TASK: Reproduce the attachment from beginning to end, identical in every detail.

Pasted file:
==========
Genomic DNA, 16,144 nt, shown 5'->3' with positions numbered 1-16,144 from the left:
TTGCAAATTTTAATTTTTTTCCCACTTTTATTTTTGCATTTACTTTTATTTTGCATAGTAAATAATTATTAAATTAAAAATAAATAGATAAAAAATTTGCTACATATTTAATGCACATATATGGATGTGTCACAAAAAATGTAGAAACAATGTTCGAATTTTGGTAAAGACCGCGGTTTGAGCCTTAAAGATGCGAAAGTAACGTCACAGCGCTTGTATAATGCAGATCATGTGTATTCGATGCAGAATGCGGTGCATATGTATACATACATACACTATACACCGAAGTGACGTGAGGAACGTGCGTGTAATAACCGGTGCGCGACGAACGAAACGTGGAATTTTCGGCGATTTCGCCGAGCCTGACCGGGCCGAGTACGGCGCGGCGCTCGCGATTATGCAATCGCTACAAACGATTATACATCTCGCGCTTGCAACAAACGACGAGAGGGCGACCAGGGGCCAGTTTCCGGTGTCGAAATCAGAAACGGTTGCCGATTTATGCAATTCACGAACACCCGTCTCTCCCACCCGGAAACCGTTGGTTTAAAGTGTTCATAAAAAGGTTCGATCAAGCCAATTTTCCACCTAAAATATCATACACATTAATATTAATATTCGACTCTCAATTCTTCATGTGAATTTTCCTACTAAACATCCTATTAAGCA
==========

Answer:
Genomic DNA, 16,144 nt, shown 5'->3' with positions numbered 1-16,144 from the left:
TTGCAAATTTTAATTTTTTTCCCACTTTTATTTTTGCATTTACTTTTATTTTGCATAGTAAATAATTATTAAATTAAAAATAAATAGATAAAAAATTTGCTACATATTTAATGCACATATATGGATGTGTCACAAAAAATGTAGAAACAATGTTCGAATTTTGGTAAAGACCGCGGTTTGAGCCTTAAAGATGCGAAAGTAACGTCACAGCGCTTGTATAATGCAGATCATGTGTATTCGATGCAGAATGCGGTGCATATGTATACATACATACACTATACACCGAAGTGACGTGAGGAACGTGCGTGTAATAACCGGTGCGCGACGAACGAAACGTGGAATTTTCGGCGATTTCGCCGAGCCTGACCGGGCCGAGTACGGCGCGGCGCTCGCGATTATGCAATCGCTACAAACGATTATACATCTCGCGCTTGCAACAAACGACGAGAGGGCGACCAGGGGCCAGTTTCCGGTGTCGAAATCAGAAACGGTTGCCGATTTATGCAATTCACGAACACCCGTCTCTCCCACCCGGAAACCGTTGGTTTAAAGTGTTCATAAAAAGGTTCGATCAAGCCAATTTTCCACCTAAAATATCATACACATTAATATTAATATTCGACTCTCAATTCTTCATGTGAATTTTCCTACTAAACATCCTATTAAGCA